A case worth mentioning when talking about coffee advertisement and its exoticness and the way labor is portrayed in advertising is Juan Valdez’ venture into the US coffee market. In the 1950s, an excess supply in world markets led to a collapse of Colombian coffee, from $0.85 to $0.45 per pound. Faced with this situation, the Federación Nacional de Cafeteros de Colombia (FNC) had to act, and fast. They decided to create a global brand for Colombian coffee that would increase demand, raise prices, and an improved standard of living for growers. As a consequence of this branding efforts, American “consumers began to grasp that not all coffee was created equal” (Kumar and Steenkamp 2013, pg 198) and that Colombian coffee was worth the extra price.
Not only that, Juan Valdez was also used to educate Americans about the origins of Colombian coffee. The early ads showed Juan Valdez, with his mule, crossing mountains, and picking the “richest coffee in the world,” as a narrator explains in of their tv commercials. The way in which the character of Juan Valdez was portrayed in the media reinforced the notion of the exotic “other”. The idea of ‘otherness’ is central to analyze how majority and minority identities are constructed. This is because the representation of different groups within any given society is controlled by groups that have greater political power. The FNC creation of the brand and fictional character of Juan Valdez–a mustachioed farmer, with poncho over his shoulder and trusty mule at his side–played with the concept of otherness. On one hand it helped make Colombian world famous, and on the other it contributed to “counter the image of Colombia, battered by more than 30 years of guerrilla insurgency, as a cocaine- infested battlefield” (Source). By reinforcing this image of a nice and vulnerable farmer, they showed that there was more to Colombia than only cocaine and guerrilla, even if they did it by playing with a stereotype.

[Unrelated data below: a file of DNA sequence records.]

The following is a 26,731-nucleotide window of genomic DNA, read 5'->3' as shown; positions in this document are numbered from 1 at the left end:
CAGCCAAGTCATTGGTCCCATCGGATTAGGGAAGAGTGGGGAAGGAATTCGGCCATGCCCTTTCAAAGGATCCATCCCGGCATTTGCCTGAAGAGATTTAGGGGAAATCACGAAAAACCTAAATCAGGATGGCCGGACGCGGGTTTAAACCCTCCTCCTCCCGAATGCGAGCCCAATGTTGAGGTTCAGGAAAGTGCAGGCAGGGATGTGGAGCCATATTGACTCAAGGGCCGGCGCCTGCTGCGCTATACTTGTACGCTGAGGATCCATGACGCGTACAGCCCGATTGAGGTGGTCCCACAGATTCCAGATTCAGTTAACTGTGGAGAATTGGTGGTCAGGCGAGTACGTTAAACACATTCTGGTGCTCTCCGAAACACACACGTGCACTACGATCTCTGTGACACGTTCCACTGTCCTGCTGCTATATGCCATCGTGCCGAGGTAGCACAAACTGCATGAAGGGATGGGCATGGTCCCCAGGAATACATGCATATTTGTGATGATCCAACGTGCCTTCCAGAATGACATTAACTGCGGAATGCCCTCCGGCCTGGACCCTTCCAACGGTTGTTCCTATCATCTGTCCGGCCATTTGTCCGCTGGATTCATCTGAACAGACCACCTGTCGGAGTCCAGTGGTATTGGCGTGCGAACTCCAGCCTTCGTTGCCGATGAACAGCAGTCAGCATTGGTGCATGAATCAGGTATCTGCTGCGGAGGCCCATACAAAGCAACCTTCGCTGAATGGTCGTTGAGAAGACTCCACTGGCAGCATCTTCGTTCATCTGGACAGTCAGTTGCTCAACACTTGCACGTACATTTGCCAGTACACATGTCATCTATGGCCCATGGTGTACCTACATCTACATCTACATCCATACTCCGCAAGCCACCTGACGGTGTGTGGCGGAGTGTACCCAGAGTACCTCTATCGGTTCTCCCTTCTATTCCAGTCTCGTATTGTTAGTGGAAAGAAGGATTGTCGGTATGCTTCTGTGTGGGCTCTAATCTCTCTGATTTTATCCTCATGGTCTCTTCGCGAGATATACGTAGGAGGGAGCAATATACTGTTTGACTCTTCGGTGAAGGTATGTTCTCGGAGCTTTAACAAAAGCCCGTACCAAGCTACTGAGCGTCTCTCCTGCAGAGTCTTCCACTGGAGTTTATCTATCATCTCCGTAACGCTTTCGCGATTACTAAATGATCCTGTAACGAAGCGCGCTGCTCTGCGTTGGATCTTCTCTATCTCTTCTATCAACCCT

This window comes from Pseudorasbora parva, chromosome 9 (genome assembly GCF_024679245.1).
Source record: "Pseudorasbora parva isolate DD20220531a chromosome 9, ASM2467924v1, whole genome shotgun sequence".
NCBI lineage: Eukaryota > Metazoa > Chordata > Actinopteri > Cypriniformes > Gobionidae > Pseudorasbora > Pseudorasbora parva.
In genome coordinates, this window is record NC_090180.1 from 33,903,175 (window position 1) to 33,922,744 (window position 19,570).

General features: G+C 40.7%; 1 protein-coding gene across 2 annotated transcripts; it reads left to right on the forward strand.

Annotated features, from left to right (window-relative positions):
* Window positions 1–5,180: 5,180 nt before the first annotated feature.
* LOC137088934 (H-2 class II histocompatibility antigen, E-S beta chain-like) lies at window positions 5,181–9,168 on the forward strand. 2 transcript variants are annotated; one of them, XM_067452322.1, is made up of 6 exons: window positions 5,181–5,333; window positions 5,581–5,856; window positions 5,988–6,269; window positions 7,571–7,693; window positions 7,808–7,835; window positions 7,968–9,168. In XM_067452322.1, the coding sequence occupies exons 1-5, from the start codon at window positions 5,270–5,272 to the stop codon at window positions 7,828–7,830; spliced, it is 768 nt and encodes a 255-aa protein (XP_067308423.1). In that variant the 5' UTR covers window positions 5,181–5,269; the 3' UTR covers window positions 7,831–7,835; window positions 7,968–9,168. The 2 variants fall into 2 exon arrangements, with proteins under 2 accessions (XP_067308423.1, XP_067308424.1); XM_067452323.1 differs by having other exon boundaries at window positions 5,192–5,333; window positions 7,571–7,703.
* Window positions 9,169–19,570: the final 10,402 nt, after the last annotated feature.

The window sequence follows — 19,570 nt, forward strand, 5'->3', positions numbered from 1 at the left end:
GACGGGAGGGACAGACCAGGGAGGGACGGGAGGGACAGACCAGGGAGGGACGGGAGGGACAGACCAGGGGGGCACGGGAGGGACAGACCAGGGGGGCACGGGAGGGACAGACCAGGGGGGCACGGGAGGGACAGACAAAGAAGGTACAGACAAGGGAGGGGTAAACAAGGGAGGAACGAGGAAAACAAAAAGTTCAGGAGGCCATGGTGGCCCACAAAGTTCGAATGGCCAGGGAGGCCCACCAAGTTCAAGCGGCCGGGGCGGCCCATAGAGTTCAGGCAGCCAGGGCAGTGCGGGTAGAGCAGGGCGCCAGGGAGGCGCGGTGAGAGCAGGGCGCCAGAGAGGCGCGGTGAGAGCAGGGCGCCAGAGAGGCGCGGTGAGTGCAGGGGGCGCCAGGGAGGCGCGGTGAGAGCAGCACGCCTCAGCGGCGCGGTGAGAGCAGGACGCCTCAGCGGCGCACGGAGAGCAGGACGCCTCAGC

This particular ad is emotional and informational at the same time. On one hand, it talks about the virtues of Colombian coffee and the success it had in American households (“A recent survey indicates that most Americans believe that Colombian Coffee is the best in the world”, the ad states). On the other, it uses comedy and irony as appealing tools. By making fun of the way the character Juan Valdez and his loyal companion, his donkey, are handling their success, they are also being ironic at those who do not consume Colombian coffee.
It is important to note that the creation of the character of Juan Valdez is a carefully crafted personifying strategy that was incredibly successful. As a Slate article states, “Until the emergence of Shakira, Valdez was the Colombian celebrity most known to Americans”. By doing this, the FNC created an approachable brand that the American consumers found appealing.
- A Coffee Icon Rides His Mule Off Into the Sunset, by Juan Forero. New York Times. November 24, 2001 – Link
- Inside the Coffee Renaissance in Colombia, by Jessica Weiss. Fast Company. August 21, 2014 – Link
- Nirmalya Kumar and Jan-Benedict Steenkamp. Brand Breakout: How Emerging Market Brands Will Go Global. New York: Palgrave Macmillan. 2015 – Link